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Eucalyptus acaciiformis - Wattle-leaved Peppermint (northern New South Wales) This is a rough-barked species of medium stature that is closely allied to E. nicholii and perhaps likely to be of similar hardiness.  It differs in having shorter, broader juvenile leaves, and broader green adult leaves resembling the phyllodes of an Acacia, hence the common name.  Performs well in the south of England, a good bet for zone 8b and worth trying in colder areas.  6 to 14°F.
Photos of Eucalyptus acaciiformis

Eucalyptus agglomerata - Blue-leaved Stringybark Not often cultivated; probably hardy to 10 to 15°F.

Eucalyptus aggregata - Black Gum (southeast Australia, not including Tasmania) This is a medium-sized, hardy tree, branching almost to ground level, with fine little dark green leaves, a wide crown of dense foliage that casts good shade, and rough, dark bark.  It often grows on flat land where cold air gathers at relatively high elevation, and is esteemed for its capability to withstand very poor drainage and flooding.  Although sometimes considered synonomous with the closely related E. rodwayi, the two are distinct.  It is hardy enough to grow throughout zone 8 and should be tested in colder areas.  -3 to +8°F.

Eucalyptus alaticaulis (Southeast Australia) An interesting link between the blue gums (E. cypellocarpa in particular) and the long leaved boxes (i.e. E. nortonii).  Probably of similar hardiness to these species.  Has a variable growth habit and shiny green juvenile leaves.

Eucalyptus albens - White Box (southeast Australia)  Hardy to at least 10°F.
Photos of Eucalyptus albens

Eucalyptus alligatrix - Silver-leafed Stringybark (southeast Australia) Related to the E. cinerea group but not commonly grown.  Probably hardy to the low to mid teens F.

Eucalyptus alpina - Ak Gum, Grampians Gum (The Grampians, Victoria) This species has now been divided into E. victoriana, E. serraensis, and E. verrucosa; none of which is hardy.  Despite the name "alpina" this species is cold-tender and not suitable for cultivation in cold climates.  22°F.
Photos of Eucalyptus alpina

Eucalyptus amplifolia - Cabbage Gum medium attractive tree.  Probably hardy to around 10°F.

Eucalyptus amygdalina - Black Peppermint (Tasmania) A small to medium tree, widely distributed in Tasmania but not found on the mainland.  The bark is grey and fibrous on the trunk and larger branches, but sometimes salmon pink to white on smaller branches above.  It is otherwise much like E. pulchella (linearis), to which it is closely related.  Both juvenile and adult leaves are narrow and pointed, and they are a bit wider than those of E. pulchella.  It grows throughout a wide range of elevations in Tasmania and established trees have tolerated 10°F.  Hardier provenances of this species should be tried throughout zone 8.  Tolerates dry conditions if not too hot.  Moderate growth rate.  6 to 16°F.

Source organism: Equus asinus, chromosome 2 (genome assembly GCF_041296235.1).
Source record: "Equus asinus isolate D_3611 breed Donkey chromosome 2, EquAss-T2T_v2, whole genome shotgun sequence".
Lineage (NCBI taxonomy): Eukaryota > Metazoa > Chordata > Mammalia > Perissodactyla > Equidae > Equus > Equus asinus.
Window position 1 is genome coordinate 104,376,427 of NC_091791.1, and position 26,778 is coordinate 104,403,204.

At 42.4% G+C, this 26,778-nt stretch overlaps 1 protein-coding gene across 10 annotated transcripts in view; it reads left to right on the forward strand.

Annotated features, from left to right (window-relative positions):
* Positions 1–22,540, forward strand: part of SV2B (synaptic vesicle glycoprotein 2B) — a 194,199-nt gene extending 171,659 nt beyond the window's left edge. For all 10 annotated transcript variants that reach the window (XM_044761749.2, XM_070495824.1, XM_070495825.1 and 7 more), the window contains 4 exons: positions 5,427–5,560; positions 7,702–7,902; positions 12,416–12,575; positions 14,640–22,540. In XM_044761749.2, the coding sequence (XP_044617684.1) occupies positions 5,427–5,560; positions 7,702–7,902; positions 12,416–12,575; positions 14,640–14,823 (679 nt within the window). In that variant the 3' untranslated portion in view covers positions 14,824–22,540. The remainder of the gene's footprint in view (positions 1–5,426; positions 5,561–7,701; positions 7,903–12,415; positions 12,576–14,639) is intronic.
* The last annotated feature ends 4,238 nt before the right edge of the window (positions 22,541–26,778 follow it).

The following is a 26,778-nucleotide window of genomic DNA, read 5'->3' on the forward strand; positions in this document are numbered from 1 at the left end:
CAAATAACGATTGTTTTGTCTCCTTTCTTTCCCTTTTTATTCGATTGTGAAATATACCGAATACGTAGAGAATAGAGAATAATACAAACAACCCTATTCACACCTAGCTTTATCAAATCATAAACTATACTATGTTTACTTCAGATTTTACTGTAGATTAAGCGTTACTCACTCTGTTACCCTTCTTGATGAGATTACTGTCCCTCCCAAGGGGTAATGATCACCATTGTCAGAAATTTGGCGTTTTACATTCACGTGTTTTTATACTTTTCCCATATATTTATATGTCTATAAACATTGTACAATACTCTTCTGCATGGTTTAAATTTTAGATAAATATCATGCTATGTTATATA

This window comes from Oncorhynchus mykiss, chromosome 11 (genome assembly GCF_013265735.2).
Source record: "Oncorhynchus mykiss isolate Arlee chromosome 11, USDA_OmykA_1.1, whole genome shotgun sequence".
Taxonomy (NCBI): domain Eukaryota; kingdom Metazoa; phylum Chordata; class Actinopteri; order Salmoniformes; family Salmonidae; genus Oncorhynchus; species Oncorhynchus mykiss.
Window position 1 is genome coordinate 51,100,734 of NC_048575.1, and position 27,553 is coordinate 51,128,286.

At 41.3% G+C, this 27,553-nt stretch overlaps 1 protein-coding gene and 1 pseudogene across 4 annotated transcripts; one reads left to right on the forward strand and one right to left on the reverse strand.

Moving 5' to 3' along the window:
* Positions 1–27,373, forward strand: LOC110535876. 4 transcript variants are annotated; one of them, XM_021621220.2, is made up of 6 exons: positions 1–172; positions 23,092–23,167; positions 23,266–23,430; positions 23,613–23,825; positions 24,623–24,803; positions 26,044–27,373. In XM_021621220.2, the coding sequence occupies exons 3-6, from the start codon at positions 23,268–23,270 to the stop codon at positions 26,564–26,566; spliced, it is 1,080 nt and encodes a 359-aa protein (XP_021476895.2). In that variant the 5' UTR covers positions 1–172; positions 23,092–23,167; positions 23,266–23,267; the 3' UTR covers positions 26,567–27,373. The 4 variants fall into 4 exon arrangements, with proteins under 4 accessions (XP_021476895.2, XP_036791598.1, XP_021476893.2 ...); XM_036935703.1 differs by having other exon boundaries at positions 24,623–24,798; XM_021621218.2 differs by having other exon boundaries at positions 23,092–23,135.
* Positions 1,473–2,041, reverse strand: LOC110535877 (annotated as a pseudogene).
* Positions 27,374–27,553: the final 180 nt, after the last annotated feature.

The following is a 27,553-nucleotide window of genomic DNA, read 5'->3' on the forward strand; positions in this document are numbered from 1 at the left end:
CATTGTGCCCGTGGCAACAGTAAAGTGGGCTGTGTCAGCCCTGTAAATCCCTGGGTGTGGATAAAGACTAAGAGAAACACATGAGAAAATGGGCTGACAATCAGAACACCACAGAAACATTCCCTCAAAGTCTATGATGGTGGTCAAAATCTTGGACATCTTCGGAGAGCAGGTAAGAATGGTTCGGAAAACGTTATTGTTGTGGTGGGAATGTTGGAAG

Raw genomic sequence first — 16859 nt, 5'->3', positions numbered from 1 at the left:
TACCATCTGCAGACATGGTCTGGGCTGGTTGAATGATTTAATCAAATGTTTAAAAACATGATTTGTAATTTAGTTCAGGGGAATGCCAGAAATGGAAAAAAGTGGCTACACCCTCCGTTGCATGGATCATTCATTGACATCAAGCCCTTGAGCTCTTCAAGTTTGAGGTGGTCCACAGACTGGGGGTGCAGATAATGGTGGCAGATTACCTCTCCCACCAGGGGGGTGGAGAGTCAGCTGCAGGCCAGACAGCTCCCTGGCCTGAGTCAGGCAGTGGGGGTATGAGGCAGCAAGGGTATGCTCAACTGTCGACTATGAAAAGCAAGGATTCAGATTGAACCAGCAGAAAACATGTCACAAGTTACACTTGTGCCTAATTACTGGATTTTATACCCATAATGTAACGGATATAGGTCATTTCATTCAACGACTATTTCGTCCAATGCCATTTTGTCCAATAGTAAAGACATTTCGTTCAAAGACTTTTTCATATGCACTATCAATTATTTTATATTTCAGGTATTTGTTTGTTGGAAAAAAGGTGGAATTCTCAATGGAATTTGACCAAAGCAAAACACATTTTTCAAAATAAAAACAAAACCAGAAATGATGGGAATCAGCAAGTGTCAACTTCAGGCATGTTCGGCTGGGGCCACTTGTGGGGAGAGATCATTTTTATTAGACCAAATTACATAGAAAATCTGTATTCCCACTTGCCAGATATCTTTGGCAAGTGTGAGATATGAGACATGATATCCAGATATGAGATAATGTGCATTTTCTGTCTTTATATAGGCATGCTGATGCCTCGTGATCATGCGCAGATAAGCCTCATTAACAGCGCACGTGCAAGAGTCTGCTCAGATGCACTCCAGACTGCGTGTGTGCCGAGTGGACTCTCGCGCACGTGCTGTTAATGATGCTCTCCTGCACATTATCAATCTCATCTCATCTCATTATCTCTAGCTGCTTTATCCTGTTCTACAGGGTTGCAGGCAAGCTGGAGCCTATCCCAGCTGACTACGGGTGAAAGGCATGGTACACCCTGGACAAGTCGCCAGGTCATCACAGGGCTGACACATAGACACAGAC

Photos of Eucalyptus amygdalina

Eucalyptus andrewsii - New England Blackbutt, New England Peppermint (northeast New South Wales, southeast Queensland) Tall tree allied to E. consideniana.  Can be slow-growing in cool climates.  Ssp. campanulata - Stringybark Peppermint exists.  10 to 17°F.

Eucalyptus angophoroides - Apple-topped Box  Allied to E. bridgesiana, perhaps slightly less hardy and with greener, less attractive juvenile leaves.  This tree does not grow at exceptionally high elevations, but as a close relative of E. dunnii it may have considerable vestigial hardiness.  The rough bark can be flaky or fibrous.  It may be able to tolerate some degree of poor soil drainage.  Worth trying in zone 8b.  Drought tolerant.  Probably hardy to about 10 to 16°F.

Eucalyptus apiculata - Narrow-leaved Mallee Ash, Narrow-leaved Mountain Mallee (Blue Mountains, New South Wales) A rare and beautiful mallee or small tree that should prove reasonably hardy.  Its beauty lies particularly in its bark which is smooth and can be white, grey, and grey-green.  The leaves are thick, shining and green.  Related to E. stricta and likewise a very beautiful species.  It has withstood 10°F in New Zealand, but needs well-drained soils to thrive.  It is not fast growing and often sends up new stems from the base.  Its beauty makes it worth a trial throughout zone 8.  6 to 16°F.
Photos of Eucalyptus apiculata

Eucalyptus approximans - Barren Mountain Mallee, Bellfruited Ash (limited distribution in New South Wales, southern Queensland) A mallee of moderate growth that may achieve the size of a small tree to 35' or more in sheltered areas.  Juvenile and adult leaves are shiny and green; smooth bark is usually light gray.  In nature it frequently grows in large clumps, and demands excellent drainage.  Two subspecies exist.  It should be tried throughout zone 8 and perhaps in colder areas.  4 to 14°F.
Photos of Eucalyptus approximans

Eucalyptus aquatica - Mountain Swamp Gum Forms thickets in swamps and on edges of lakes.  A recent classification and little information is available about it.  Possibly hardy to the single digits F.

Eucalyptus aromaphloia - Scent Bark, Creswick Applebox As the name suggests, a key interest of this species is its scented bark.  Very fast growing.  8 to 15°F.
Photos of Eucalyptus aromaphloia

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